…when it all comes together! From the inspiration, the initial design, the selection of fabrics and the final presentation – I equate it to a well choreographed dance, much like a ballet – or even better, the Tango. Keep reading… you will find out why I am introducing this blog post with the analogy of dancing!
I mentioned this little fellow in yesterday’s post. He was one of the main characters in a 12 month frog calendar from a few years ago. I was pursuing an updated design for one of the components in my Introduction to Design workshops. Several of these exercises are also part of my “Twisting Nature” or “Twisting the Landscape” workshops.
Here is a basic unit based on the initial “recognizing line and shape” exercise…
…and here is a paper mock-up of the quilt I visualized after exploring various possibilities with individual units. That is where it came to a screeching halt earlier this spring due to my teaching schedule.
I am happy to share with you: Last week, with a solid block of free time available to me, I pulled out the paper quilt and revisited numerous options. I coordinated some hand-dyed fabric, a fresh bolt of EZ Steam, scissors, iron, and marking pencils to forge ahead.
Four days of assigning colors, tracing shapes (some as small as my ring fingernail), careful cutting, assembling individual shapes, fusing, appliqueing, and quilting, I am pleased with the final outcome:
“Frog Leg Tango” – a full view of the new quilt…
While working on the project above I decided to test a new-to-me product, Pellon’s EZ Steam fusible. Early this summer bought a full bolt of the product, and after one of my students recently experienced quite a bit of frustration with this fusible I made it a priority to explore its pros and cons.
Here are my observations: EZ Steam is a paper-backed fusible, my favorite kind of fusible. Upon closer inspection I found that the glue is distributed much like the lightweight Wonder Under version by the same manufacturer. This was promising, as I am a huge fan of Wonder Under already.
I used my iron with the cotton setting and fused a small piece of the EZ Steam to fabric and became skeptical. Once I peeled the paper back the fusible had bonded well with the fabric but it looked shiny and much like plastic and felt a little stiff. The fabric side was unaffected, so I moved on.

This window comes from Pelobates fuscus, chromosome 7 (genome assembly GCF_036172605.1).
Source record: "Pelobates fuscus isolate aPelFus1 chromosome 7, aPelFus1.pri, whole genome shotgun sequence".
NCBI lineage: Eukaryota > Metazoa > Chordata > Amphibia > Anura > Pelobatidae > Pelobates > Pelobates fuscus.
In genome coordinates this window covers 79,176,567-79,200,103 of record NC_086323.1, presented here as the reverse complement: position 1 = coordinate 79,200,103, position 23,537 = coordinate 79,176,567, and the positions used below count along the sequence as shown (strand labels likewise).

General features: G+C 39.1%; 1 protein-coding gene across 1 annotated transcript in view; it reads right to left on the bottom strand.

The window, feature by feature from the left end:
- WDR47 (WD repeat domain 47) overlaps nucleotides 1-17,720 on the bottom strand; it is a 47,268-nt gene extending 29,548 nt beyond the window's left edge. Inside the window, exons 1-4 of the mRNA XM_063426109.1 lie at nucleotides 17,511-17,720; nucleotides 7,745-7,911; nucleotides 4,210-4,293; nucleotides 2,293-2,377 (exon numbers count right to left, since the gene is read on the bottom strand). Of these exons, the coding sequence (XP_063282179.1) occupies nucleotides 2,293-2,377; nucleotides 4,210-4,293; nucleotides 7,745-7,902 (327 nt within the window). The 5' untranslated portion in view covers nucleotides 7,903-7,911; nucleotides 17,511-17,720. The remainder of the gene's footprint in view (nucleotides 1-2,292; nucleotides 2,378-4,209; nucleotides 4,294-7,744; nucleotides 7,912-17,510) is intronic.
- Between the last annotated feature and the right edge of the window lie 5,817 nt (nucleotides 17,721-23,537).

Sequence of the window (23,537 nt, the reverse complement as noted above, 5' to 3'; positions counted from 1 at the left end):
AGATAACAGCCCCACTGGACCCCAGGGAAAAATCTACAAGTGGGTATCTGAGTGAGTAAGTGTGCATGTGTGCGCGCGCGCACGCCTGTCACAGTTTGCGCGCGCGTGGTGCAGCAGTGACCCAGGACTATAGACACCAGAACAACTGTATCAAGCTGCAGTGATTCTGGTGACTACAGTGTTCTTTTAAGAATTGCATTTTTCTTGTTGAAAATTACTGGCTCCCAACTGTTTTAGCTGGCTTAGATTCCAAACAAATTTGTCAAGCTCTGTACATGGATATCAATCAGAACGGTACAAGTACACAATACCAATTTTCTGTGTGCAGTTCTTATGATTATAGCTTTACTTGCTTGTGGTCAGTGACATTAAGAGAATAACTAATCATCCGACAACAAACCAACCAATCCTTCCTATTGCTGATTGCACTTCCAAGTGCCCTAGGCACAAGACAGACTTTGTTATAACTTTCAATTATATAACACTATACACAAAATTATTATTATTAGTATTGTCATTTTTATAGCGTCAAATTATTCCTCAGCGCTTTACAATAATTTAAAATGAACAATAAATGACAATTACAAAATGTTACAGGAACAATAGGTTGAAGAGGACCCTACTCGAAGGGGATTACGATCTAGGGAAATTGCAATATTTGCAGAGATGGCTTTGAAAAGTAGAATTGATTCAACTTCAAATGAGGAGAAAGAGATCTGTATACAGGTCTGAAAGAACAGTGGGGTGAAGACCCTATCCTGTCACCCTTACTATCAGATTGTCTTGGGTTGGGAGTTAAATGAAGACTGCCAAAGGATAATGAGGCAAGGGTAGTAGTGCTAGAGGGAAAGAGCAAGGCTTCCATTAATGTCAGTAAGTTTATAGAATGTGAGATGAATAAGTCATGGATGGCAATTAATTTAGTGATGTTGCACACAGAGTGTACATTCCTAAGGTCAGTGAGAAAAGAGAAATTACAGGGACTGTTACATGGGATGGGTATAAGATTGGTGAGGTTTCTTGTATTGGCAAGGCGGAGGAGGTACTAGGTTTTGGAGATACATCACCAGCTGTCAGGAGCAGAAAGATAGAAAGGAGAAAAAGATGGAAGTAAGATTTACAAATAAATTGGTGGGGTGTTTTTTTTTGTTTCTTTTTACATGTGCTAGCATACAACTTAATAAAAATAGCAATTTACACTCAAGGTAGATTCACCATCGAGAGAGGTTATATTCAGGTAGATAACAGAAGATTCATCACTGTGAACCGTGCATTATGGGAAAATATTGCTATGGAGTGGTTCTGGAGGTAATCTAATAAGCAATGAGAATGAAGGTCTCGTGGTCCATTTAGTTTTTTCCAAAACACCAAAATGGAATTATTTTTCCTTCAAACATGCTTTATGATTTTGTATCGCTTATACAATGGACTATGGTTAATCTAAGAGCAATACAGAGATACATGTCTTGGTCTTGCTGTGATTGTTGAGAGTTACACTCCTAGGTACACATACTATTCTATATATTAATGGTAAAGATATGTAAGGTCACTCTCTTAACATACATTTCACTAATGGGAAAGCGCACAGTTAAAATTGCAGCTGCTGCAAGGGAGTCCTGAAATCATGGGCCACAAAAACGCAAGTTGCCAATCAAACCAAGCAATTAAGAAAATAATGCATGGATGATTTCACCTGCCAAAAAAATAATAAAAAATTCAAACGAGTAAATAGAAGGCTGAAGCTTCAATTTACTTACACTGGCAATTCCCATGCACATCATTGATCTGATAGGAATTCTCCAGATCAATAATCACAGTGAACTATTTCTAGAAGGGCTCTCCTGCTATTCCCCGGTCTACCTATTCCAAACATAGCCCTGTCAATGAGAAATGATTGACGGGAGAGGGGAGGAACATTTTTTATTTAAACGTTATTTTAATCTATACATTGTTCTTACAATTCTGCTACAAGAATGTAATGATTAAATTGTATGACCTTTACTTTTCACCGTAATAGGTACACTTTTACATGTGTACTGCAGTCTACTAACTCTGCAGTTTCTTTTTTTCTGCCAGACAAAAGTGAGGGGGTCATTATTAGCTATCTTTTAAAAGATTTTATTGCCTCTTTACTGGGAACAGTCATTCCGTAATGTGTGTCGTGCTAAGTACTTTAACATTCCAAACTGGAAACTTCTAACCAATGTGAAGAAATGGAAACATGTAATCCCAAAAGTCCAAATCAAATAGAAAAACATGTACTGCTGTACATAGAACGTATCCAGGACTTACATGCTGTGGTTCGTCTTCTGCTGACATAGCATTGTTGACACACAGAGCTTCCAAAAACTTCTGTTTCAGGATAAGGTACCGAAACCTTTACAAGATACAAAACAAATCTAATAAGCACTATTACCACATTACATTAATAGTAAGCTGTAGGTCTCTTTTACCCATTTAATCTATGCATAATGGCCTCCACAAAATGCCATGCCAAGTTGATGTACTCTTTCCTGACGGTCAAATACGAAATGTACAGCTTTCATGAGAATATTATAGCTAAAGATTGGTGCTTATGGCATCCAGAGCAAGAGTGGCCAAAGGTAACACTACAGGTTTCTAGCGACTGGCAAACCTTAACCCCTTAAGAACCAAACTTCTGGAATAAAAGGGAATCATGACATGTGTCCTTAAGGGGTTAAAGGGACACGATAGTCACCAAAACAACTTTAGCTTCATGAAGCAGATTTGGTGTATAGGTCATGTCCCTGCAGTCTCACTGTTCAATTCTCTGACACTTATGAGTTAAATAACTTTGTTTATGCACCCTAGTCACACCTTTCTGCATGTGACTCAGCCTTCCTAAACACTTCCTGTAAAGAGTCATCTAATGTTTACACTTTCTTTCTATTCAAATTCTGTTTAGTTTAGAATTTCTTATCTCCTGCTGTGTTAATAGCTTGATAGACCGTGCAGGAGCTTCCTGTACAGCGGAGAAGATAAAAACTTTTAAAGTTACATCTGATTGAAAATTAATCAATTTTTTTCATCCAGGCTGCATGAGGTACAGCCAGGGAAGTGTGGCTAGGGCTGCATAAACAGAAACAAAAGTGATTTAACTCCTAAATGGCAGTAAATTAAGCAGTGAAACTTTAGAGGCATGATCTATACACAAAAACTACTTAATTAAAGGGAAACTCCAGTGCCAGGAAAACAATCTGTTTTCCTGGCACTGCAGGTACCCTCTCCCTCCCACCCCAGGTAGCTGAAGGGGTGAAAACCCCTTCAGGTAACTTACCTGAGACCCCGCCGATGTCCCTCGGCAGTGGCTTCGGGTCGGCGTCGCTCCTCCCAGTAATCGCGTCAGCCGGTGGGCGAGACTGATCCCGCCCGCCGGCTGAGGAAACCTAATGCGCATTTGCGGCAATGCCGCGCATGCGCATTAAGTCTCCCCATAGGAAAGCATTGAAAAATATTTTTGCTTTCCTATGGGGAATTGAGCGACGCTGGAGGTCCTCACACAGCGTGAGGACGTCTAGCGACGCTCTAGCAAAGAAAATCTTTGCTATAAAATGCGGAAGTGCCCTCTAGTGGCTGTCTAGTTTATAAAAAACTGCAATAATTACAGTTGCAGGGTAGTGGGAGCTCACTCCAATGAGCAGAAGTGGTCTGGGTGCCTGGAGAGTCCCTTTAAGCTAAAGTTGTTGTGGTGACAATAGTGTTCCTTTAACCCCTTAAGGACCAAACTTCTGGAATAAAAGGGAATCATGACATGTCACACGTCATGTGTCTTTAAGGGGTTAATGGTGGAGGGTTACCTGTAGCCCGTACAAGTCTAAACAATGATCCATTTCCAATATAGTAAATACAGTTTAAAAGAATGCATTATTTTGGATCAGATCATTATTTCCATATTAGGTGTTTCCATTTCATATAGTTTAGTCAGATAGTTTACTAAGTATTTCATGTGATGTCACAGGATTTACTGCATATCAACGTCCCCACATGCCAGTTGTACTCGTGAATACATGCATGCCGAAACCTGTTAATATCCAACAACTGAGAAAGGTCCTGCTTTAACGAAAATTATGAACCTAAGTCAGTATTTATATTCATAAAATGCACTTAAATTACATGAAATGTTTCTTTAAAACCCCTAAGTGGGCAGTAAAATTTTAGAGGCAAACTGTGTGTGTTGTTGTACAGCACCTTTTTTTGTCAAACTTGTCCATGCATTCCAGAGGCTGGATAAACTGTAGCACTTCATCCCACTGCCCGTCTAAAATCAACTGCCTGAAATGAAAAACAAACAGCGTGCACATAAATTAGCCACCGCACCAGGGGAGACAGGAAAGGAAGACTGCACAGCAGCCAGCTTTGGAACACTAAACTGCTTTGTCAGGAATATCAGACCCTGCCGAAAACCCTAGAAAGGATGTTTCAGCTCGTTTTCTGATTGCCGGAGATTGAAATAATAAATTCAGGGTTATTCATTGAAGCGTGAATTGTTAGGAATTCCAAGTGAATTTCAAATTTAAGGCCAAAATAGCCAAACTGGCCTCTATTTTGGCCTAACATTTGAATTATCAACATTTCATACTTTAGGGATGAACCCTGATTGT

Let me confess here: I did not read the instructions provided with the product. When I read them after my testing I was glad I did it my way… it worked very well. Here is how I proceeded with great success.
I traced/transferred the individual shapes (in as many individual units as I could determine) to the paper backing. Next I fused the fabric to the glue side of the Pellon Product. I used the cotton setting and pressed (without steam) for approximately 10 – 15 seconds. The glue adhered well.
This was followed by nearly two days of cutting the individual shapes. The paper provided stability to the fabric and continued to “stick” to the glue side which was helpful when I assembled multicolored units to press them together before placing them on the background fabric for the quilt.
I removed the paper backing from each shape before placing it on the background fabric. The sticky nature of the EZ Steam Fusible kept the units in place while I added the more complex multi-layered shapes.
I used a Teflon pressing sheet to avoid glue contamination of the iron, however, I quickly realized that the glue does not travel or move out from the paper backing, a big plus!
Then came the point when I realized that I had not been as careful as I thought when placing the colored shapes. Several shapes were not quite in the space where they should have been to ensure continuity and fluidity of the pattern. My heart sank – but not for long. I carefully “picked” at the edge of one of the shapes with my finger nail – and low and behold, the shape could be moved with only a slight effort. The shape maintained its shape and could be repositioned without issue. I was ecstatic – I had used Steam-
A-Seam in the past and once the piece was fused to the background fabric it was there forever! EZ Steam wins hands down!
When stitching over the appliqued shapes it is important to be aware that the machine and needle will labor slightly. I started out with a Superior Top Stitch # 100 but didn’t like the large holes that accompanied the stitches. I took a chance and switched to a #80, and I found that the holes were smaller. In addition the machine worked more quietly and with less effort.
So, here are my observations in a nutshell:
Pros for using EZ Steam:
- Easy to use.
- Stays in place when assembling the applique units before pressing.
- Repeated repositioning of pieces does not affect the stickiness negatively.
- Pressing is straight forward – and the glue does not mess up the iron if you forget to use the pressing sheet.
- Applique pieces can be removed and repositioned without glue residue on the background fabric if corrections are necessary. (Special note: I used a dry iron to test this. I have not tested this fact after steam was used on the fusible applique pieces.)
- Fusible is smooth and does not shadow through with a perforated appearance like other products.
Cons of using EZ Steam:
- Fusible does not extend fully to one side of the paper backing and may throw off calculations if user is unaware of this fact.
- Fabric appears a little stiff when handling, especially when several pieces are overlapping.
- When top stitching/quilting use a smaller needle (I used Superior Topstitch #80) to avoid large holes in the applique units.
Please note: I purchased EZ Steam without solicitation by the manufacturer. This review was generated without encouragement by the Pellon company. I hope you found this review helpful.